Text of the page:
Friday, July 21, 2023

Baton Valley - Tasman: From Gold Mining History to Tourist Destination

Baton Valley Tasman

 Take Care in the Back Country as Tourists and Locals visit unfamiliar territory

The back country of Tasman, New Zealand, offers a captivating haven for outdoor enthusiasts, drawing in trampers, hunters, and cyclists with its untamed beauty and rich history. One of the significant historical sites in this region is the Baton Valley, nestled at the base of the majestic Mount Arthur. In the 19th century, this valley was a bustling centre of gold mining activity, triggered by the discovery of gold traces by the adventurous sailor, Batteyn Norton, in 1855. The news of gold brought around 100 diggers to the area by 1859, creating a vibrant community.

The Baton gold, although less valuable due to its sandy composition, coexisted with the highly sought-after Wangapeka gold, leading to the establishment of a store, hotel, and annual grand dances organised by the Taylor family in 1859. J.W. Sutcliffe also managed another hotel in the valley, adding to the growing community.

The initial gold diggings were concentrated near the Skeet and Ellis Rivers, making the field easily accessible. However, as time passed, the initial excitement waned, resulting in a decrease in the number of diggers, with only around 50 remaining. Some diggers transitioned into settlers and contributed to the establishment of a local school, while hack meetings at the Baton racecourse brought participants from distant districts.

Although the Baton Valley was not considered a wealthy gold field, it served as a fallback option for farmers and diggers facing difficulties elsewhere. Notable gold discoveries occasionally occurred, such as Arthur Needham's find, which enabled him to purchase a farm. In the late 1800s, visitors reported finding gold along the Motueka and Baton Rivers, with some individuals earning substantial amounts, up to £12 per week.

However, by 1902, the Baton workings were largely abandoned, except for the 1930s Depression period when men were subsidised to search for gold in the riverbed, resulting in new discoveries. The construction of the Baton Bridge in 1907 greatly benefited settlers by improving access to the area, contributing to its ongoing development.

In the present day, the Baton Valley proudly preserves its agricultural heritage while enticing tourists with the allure of the Tasman's Great Taste Cycle Trail. This back and beyond section of the cycle trail offers a thrilling 4 to 6-hour biking experience from Tapawera to Riwaka. The trail treats visitors to awe-inspiring vistas of mountains, farmlands, rivers, and vast skies, fostering a deep connection with nature.

However, as enticing as the backcountry may be, caution is essential. Once traveler's leave the towns at each end of the trail, options for restocking supplies become limited. It is vital to ensure sufficient provisions for the journey ahead. The trail comprises rural gravel roads, which are shared with vehicles, including logging trucks and milk tankers. Cyclists must exercise caution and remain mindful of loose gravel. For e-bike users, carrying enough battery charge is crucial, as no charging facilities exist in the backcountry, and cellular coverage is sparse.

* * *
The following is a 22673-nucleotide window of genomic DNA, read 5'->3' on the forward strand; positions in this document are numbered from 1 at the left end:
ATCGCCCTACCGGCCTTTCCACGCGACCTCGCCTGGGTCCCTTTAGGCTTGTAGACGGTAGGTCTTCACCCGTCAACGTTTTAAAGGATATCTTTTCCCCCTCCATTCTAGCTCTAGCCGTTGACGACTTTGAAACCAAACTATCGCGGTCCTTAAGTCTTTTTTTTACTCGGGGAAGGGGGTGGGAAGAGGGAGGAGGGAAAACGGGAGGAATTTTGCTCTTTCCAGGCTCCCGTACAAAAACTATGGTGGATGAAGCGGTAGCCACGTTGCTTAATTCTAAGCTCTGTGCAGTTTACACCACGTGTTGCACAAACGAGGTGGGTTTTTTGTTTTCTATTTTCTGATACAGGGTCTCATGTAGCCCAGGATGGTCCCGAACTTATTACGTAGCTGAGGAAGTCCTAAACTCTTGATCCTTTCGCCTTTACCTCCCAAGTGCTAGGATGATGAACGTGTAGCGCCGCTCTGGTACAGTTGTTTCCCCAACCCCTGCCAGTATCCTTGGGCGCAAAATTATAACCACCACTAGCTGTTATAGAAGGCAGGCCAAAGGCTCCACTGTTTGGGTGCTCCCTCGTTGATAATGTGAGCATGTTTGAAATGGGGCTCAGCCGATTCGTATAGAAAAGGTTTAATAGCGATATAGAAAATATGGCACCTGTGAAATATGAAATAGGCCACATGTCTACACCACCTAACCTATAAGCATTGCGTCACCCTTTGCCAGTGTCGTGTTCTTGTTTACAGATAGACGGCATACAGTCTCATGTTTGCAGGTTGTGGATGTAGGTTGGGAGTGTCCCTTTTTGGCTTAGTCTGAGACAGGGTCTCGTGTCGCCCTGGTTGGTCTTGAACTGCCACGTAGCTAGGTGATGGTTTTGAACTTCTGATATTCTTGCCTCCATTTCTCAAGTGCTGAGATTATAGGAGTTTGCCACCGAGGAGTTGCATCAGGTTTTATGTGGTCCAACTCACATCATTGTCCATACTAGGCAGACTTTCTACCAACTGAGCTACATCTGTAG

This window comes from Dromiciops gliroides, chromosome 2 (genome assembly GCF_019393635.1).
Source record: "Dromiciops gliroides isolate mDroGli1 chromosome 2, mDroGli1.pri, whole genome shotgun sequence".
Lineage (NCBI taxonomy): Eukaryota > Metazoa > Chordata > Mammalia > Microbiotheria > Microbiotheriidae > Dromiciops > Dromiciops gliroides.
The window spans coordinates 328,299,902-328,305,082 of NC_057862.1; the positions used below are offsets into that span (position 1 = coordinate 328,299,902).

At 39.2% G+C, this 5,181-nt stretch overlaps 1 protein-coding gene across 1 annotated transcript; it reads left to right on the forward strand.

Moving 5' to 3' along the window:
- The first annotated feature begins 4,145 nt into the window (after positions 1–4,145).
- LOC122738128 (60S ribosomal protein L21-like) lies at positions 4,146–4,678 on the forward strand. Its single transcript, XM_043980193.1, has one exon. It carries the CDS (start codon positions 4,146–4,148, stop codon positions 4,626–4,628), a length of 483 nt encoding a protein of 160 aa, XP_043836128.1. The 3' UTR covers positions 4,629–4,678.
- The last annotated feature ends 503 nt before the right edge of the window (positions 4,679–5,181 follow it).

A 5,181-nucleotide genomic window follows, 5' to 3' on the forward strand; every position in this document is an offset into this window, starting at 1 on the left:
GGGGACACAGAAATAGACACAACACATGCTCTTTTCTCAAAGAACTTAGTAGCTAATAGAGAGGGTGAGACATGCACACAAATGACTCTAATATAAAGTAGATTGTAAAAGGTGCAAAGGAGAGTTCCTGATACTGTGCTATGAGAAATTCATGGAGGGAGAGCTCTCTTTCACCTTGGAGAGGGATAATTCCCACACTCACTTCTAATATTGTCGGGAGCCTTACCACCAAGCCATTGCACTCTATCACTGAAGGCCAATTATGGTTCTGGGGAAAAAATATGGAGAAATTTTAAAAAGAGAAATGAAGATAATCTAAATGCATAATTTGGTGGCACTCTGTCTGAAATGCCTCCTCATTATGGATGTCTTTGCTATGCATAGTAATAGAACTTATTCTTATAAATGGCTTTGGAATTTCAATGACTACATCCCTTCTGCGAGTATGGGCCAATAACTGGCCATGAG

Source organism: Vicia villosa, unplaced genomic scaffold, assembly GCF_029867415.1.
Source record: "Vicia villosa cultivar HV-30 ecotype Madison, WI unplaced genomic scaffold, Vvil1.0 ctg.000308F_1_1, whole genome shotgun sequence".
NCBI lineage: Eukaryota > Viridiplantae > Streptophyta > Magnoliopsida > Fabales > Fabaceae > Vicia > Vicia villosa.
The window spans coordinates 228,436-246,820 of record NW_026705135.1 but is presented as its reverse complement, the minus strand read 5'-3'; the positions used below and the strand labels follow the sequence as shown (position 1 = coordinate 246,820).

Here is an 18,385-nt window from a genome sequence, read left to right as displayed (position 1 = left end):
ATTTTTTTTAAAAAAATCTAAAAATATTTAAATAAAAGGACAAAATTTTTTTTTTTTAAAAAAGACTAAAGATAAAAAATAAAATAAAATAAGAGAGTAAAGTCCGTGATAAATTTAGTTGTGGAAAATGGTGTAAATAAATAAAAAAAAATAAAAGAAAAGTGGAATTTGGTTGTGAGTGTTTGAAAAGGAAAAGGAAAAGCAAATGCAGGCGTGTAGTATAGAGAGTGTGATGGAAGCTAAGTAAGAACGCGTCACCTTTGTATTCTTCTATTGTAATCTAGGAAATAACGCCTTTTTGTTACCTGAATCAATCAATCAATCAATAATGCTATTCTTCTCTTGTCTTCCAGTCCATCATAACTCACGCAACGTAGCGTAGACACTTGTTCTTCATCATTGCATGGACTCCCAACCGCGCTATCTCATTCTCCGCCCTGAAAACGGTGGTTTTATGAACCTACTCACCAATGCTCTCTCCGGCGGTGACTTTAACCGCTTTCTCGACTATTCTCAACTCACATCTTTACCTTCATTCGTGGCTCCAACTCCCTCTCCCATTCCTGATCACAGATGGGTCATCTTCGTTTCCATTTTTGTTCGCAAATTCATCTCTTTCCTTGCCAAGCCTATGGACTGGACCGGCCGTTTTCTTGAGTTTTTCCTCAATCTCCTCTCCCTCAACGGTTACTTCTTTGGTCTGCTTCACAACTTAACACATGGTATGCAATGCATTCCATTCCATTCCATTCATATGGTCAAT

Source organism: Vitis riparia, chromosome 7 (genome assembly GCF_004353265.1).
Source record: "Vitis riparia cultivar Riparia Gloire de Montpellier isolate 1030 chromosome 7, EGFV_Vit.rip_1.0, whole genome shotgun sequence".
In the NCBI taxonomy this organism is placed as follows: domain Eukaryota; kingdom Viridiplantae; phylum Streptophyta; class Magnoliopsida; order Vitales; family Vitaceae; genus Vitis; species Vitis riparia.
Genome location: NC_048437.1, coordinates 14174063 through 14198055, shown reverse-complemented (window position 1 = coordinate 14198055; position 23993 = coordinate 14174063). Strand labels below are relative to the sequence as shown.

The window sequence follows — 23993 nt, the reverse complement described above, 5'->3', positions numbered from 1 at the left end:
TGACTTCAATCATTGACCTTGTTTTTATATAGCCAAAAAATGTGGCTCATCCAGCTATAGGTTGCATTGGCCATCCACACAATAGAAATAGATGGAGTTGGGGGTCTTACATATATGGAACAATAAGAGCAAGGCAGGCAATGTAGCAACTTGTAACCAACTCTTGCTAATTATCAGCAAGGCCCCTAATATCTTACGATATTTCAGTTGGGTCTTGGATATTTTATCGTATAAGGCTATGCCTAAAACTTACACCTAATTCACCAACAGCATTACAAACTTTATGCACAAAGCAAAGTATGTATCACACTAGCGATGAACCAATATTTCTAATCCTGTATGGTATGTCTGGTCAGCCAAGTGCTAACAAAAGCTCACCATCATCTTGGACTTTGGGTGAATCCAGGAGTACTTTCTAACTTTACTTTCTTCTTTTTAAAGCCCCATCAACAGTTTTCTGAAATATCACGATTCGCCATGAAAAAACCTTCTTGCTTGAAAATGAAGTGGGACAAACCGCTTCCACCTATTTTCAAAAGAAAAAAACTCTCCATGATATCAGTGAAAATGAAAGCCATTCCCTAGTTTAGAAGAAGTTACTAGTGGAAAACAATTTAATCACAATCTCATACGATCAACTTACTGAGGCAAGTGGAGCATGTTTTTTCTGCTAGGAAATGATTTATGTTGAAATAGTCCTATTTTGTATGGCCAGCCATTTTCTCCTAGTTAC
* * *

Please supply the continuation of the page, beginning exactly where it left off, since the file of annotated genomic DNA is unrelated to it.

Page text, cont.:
Recent events in Baton Valley serve as a stark reminder of the potential dangers faced by those venturing into the backcountry. A cyclist was found after being lost for ten days, surviving without food, last week. He apparently went for a bush walk and became lost. Thanks to the vigilant efforts of the Police, search teams and a member of the public who reported an abandoned tent cycle and other items, the man was located and safely transported to the hospital. This incident underscores the importance of early reporting and preparedness when participating in outdoor activities in remote areas.

Sergeant Jonny Evans of Nelson Bays Search and Rescue expressed gratitude to the individual who initially alerted the authorities and acknowledged the efforts of the search teams and LandSAR volunteers involved in the rescue operation.

Authorities strongly advise individuals engaging in tramping, hunting, and cyclists who intend to some tramping as well, in the backcountry to carry a Personal Locator Beacon (PLB). PLBs are invaluable tools that enable rescue teams to respond quickly by pinpointing the location of distress signals. Registering the PLB with the Rescue Coordination Centre NZ before embarking on any outdoor excursion ensures a rapid and efficient emergency response.

In conclusion, the Baton Valley, steeped in historical significance and coupled with the allure of the Great Taste Cycle Trail, has transformed into a thriving tourist destination. Adventurers seeking an unforgettable experience are drawn to this untamed paradise. However, undertaking such ventures requires a blend of adventurous spirit and responsible preparedness. By approaching the backcountry with caution, foresight, and respect for its wilderness, visitors can fully immerse themselves in its enchanting beauty while minimising risks and preserving its charm for generations to come.



Sources:

Nelson Provincial Museum Pupuri Taonga o Te Tai Ao


Tasman’s Great Taste Cycle Trail - Tasman District Council


NZ Police Media Centre

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Pigeon Post News, Richmond, Tasman.

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